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## Summary

In abstract algebra, the total quotient ring, or total ring of fractions, is a construction that generalizes the notion of the field of fractions of an integral domain to commutative rings R that may have zero divisors. The construction embeds R in a larger ring, giving every non-zero-divisor of R an inverse in the larger ring. If the homomorphism from R to the new ring is to be injective, no further elements can be given an inverse.

## Definition

Let $R$  be a commutative ring and let $S$  be the set of elements which are not zero divisors in $R$ ; then $S$  is a multiplicatively closed set. Hence we may localize the ring $R$  at the set $S$  to obtain the total quotient ring $S^{-1}R=Q(R)$ .

If $R$  is a domain, then $S=R-\{0\}$  and the total quotient ring is the same as the field of fractions. This justifies the notation $Q(R)$ , which is sometimes used for the field of fractions as well, since there is no ambiguity in the case of a domain.

Since $S$  in the construction contains no zero divisors, the natural map $R\to Q(R)$  is injective, so the total quotient ring is an extension of $R$ .

## Examples

• For a product ring A × B, the total quotient ring Q(A × B) is the product of total quotient rings Q(A) × Q(B). In particular, if A and B are integral domains, it is the product of quotient fields.
• In an Artinian ring, all elements are units or zero divisors. Hence the set of non-zero divisors is the group of units of the ring, $R^{\times }$ , and so $Q(R)=(R^{\times })^{-1}R$ . But since all these elements already have inverses, $Q(R)=R$ .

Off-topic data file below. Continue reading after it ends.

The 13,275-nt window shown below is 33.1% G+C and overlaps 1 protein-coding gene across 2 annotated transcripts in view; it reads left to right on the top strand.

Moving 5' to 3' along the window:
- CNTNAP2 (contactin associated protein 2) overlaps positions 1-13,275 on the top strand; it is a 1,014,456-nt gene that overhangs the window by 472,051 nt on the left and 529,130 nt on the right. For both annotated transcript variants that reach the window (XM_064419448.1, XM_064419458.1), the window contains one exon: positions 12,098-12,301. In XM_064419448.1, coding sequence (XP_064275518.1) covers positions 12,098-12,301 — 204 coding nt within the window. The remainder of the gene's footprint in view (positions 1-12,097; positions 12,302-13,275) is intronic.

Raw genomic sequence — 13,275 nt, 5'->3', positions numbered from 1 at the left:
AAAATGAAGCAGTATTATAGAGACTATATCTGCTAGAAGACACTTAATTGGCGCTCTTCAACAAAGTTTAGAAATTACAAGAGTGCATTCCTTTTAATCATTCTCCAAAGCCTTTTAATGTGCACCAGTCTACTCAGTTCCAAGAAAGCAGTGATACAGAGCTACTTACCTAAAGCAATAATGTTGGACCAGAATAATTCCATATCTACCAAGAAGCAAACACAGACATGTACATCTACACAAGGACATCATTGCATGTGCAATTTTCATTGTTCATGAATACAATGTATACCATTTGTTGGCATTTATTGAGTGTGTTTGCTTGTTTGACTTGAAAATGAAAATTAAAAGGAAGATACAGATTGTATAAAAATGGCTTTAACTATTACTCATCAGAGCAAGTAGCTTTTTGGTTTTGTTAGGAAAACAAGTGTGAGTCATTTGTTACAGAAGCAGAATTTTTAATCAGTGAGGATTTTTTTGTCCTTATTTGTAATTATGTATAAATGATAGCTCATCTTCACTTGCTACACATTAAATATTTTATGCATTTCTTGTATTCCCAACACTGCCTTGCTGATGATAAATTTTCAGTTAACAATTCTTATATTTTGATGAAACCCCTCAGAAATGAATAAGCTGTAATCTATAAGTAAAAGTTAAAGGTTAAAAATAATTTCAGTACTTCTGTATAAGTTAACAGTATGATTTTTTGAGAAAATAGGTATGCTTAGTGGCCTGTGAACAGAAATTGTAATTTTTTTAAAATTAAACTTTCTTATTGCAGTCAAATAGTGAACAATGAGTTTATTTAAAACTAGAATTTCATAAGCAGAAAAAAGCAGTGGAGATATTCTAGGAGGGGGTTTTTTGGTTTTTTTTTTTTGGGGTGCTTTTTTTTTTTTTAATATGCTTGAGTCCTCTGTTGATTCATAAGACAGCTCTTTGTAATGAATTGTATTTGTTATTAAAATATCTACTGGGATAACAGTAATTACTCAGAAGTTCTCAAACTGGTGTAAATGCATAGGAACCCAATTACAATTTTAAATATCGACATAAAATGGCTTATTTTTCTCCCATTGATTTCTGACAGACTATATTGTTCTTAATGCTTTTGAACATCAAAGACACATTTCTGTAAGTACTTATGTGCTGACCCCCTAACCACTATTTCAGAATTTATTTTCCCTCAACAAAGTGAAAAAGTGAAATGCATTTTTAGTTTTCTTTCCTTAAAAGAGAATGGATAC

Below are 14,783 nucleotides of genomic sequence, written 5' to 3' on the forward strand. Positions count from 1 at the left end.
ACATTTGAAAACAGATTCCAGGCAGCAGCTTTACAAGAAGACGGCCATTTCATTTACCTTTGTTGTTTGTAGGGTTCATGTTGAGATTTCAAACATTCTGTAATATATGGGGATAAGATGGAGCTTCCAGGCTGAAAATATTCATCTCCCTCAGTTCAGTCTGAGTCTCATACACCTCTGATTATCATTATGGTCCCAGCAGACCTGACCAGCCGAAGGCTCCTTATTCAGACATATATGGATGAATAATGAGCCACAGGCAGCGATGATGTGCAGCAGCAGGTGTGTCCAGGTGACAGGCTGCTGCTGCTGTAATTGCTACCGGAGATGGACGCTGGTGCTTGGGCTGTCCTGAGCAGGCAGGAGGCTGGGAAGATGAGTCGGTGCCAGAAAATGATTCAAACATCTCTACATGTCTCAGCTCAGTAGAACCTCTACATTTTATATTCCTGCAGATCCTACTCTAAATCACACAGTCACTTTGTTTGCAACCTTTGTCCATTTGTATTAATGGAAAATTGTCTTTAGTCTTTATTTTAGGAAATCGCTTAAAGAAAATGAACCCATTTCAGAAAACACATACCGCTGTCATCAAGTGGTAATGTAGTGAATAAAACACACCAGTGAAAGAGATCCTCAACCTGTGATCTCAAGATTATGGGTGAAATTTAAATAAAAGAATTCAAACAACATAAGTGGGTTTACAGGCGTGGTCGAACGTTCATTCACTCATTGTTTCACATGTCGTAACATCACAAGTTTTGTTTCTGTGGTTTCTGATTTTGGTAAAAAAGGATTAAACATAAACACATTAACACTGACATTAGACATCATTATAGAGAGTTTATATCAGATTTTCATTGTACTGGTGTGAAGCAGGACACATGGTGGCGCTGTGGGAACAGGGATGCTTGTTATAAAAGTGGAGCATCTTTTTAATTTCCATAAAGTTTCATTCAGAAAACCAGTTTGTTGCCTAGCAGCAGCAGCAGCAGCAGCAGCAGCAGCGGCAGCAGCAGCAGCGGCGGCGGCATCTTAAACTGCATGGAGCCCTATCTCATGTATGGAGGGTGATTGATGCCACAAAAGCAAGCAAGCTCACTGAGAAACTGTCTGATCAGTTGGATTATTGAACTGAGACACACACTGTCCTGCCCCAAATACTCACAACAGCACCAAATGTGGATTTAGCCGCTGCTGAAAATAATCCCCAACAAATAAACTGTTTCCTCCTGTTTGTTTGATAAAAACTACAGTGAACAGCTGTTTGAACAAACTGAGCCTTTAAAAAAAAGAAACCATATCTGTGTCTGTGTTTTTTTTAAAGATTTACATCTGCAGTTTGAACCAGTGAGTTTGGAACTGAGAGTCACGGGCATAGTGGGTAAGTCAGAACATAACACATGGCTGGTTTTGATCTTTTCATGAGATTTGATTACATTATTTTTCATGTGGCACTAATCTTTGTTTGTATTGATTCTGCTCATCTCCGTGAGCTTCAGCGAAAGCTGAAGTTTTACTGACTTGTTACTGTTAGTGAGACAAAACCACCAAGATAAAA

• In a commutative von Neumann regular ring R, the same thing happens. Suppose a in R is not a zero divisor. Then in a von Neumann regular ring a = axa for some x in R, giving the equation a(xa − 1) = 0. Since a is not a zero divisor, xa = 1, showing a is a unit. Here again, $Q(R)=R$ .

## The total ring of fractions of a reduced ring

Proposition — Let A be a reduced ring that has only finitely minimal prime ideals, ${\mathfrak {p}}_{1},\dots ,{\mathfrak {p}}_{r}$ . Then

$Q(A)\simeq \prod _{i=1}^{r}Q(A/{\mathfrak {p}}_{i}).$

Geometrically, $\operatorname {Spec} (Q(A))$  is the Artinian scheme consisting (as a finite set) of the generic points of the irreducible components of $\operatorname {Spec} (A)$ .

Proof: Every element of Q(A) is either a unit or a zerodivisor. Thus, any proper ideal I of Q(A) is contained in the set of zerodivisors of Q(A); that set equals the union of the minimal prime ideals ${\mathfrak {p}}_{i}Q(A)$  since Q(A) is reduced. By prime avoidance, I must be contained in some ${\mathfrak {p}}_{i}Q(A)$ . Hence, the ideals ${\mathfrak {p}}_{i}Q(A)$  are maximal ideals of Q(A). Also, their intersection is zero. Thus, by the Chinese remainder theorem applied to Q(A),

$Q(A)\simeq \prod _{i}Q(A)/{\mathfrak {p}}_{i}Q(A)$ .

Let S be the multiplicatively closed set of non-zerodivisors of A. By exactness of localization,

$Q(A)/{\mathfrak {p}}_{i}Q(A)=A[S^{-1}]/{\mathfrak {p}}_{i}A[S^{-1}]=(A/{\mathfrak {p}}_{i})[S^{-1}]$ ,

which is already a field and so must be $Q(A/{\mathfrak {p}}_{i})$ . $\square$

## Generalization

If $R$  is a commutative ring and $S$  is any multiplicatively closed set in $R$ , the localization $S^{-1}R$  can still be constructed, but the ring homomorphism from $R$  to $S^{-1}R$  might fail to be injective. For example, if $0\in S$ , then $S^{-1}R$  is the trivial ring.